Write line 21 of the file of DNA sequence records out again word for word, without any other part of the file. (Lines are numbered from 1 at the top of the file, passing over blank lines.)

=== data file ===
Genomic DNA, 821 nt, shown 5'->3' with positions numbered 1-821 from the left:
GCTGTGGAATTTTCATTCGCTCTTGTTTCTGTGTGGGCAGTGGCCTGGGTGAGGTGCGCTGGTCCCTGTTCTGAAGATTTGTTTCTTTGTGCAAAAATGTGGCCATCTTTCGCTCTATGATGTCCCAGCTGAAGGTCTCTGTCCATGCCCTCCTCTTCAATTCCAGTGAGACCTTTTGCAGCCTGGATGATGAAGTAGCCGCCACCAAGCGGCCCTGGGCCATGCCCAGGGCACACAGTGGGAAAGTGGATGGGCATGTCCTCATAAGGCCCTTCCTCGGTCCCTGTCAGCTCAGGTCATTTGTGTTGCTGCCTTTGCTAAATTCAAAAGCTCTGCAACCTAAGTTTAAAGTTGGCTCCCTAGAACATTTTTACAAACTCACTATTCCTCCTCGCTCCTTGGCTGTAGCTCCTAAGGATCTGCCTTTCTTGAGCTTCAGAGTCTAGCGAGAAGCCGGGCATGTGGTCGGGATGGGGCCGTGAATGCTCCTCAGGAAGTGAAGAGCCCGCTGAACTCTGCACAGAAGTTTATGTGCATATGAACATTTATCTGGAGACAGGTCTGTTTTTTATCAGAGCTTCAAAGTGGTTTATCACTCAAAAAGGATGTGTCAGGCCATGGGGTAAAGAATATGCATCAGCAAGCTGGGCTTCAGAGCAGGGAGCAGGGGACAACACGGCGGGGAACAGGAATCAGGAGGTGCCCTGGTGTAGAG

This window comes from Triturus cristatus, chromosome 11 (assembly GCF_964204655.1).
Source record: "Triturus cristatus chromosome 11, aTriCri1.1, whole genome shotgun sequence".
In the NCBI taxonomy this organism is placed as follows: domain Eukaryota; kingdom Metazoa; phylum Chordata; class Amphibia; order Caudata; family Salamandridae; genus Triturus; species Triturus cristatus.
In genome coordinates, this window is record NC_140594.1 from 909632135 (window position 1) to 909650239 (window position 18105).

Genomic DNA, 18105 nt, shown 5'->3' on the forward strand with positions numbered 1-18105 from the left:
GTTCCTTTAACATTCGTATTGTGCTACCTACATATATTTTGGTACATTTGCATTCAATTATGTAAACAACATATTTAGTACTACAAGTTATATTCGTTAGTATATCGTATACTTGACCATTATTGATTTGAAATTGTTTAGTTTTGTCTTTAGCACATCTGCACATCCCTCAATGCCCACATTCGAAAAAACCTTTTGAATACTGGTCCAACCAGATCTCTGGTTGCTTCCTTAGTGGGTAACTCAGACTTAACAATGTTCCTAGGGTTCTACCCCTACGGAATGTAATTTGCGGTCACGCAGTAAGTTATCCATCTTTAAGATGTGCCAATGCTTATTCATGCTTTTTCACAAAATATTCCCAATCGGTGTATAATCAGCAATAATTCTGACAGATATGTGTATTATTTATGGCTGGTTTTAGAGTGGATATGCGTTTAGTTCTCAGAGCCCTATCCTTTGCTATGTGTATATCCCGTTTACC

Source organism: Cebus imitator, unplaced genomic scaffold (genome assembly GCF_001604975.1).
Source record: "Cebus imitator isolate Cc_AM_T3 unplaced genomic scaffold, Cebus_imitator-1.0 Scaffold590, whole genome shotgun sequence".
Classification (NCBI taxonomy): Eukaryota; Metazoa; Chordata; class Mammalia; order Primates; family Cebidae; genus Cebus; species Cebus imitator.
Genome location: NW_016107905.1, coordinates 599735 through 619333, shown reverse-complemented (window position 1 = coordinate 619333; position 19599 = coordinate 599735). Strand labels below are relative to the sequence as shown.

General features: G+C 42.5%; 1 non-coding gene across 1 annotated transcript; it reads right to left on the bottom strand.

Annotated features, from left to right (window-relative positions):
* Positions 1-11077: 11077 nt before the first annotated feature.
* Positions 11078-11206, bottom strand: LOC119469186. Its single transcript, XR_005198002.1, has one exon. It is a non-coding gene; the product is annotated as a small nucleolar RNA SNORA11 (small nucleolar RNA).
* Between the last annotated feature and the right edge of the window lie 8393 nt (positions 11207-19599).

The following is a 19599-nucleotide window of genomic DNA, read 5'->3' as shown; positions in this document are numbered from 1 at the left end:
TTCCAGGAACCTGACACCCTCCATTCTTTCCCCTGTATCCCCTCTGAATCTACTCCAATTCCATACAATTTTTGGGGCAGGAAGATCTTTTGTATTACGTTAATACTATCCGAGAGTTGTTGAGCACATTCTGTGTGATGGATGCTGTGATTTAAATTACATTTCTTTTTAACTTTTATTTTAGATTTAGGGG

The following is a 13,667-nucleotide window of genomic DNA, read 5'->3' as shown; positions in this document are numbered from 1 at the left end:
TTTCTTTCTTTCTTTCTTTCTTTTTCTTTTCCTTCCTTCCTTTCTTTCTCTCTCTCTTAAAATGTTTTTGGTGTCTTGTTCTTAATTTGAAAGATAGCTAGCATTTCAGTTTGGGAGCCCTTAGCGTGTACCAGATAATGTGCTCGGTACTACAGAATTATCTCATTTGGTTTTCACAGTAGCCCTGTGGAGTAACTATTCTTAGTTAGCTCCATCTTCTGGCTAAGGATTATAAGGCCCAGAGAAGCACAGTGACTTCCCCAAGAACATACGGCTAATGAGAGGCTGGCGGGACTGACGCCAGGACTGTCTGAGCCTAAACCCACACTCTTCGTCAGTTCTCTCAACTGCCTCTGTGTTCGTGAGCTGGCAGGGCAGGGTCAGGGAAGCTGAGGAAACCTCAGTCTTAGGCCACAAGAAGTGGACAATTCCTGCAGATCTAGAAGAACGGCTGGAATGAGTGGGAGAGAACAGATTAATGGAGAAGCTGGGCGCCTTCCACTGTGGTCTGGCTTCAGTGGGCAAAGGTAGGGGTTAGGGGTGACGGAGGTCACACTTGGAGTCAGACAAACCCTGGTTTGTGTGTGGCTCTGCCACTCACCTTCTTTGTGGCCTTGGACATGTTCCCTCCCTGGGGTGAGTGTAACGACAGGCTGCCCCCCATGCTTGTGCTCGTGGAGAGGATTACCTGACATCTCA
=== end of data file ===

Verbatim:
TTTCTTTCTTTCTTTCTTTCTTTTTCTTTTCCTTCCTTCCTTTCTTTCTCTCTCTCTTAAAATGTTTTTGGTGTCTTGTTCTTAATTTGAAAGATAGCTAGCATTTCAGTTTGGGAGCCCTTAGCGTGTACCAGATAATGTGCTCGGTACTACAGAATTATCTCATTTGGTTTTCACAGTAGCCCTGTGGAGTAACTATTCTTAGTTAGCTCCATCTTCTGGCTAAGGATTATAAGGCCCAGAGAAGCACAGTGACTTCCCCAAGAACATACGGCTAATGAGAGGCTGGCGGGACTGACGCCAGGACTGTCTGAGCCTAAACCCACACTCTTCGTCAGTTCTCTCAACTGCCTCTGTGTTCGTGAGCTGGCAGGGCAGGGTCAGGGAAGCTGAGGAAACCTCAGTCTTAGGCCACAAGAAGTGGACAATTCCTGCAGATCTAGAAGAACGGCTGGAATGAGTGGGAGAGAACAGATTAATGGAGAAGCTGGGCGCCTTCCACTGTGGTCTGGCTTCAGTGGGCAAAGGTAGGGGTTAGGGGTGACGGAGGTCACACTTGGAGTCAGACAAACCCTGGTTTGTGTGTGGCTCTGCCACTCACCTTCTTTGTGGCCTTGGACATGTTCCCTCCCTGGGGTGAGTGTAACGACAGGCTGCCCCCCATGCTTGTGCTCGTGGAGAGGATTACCTGACATCTCA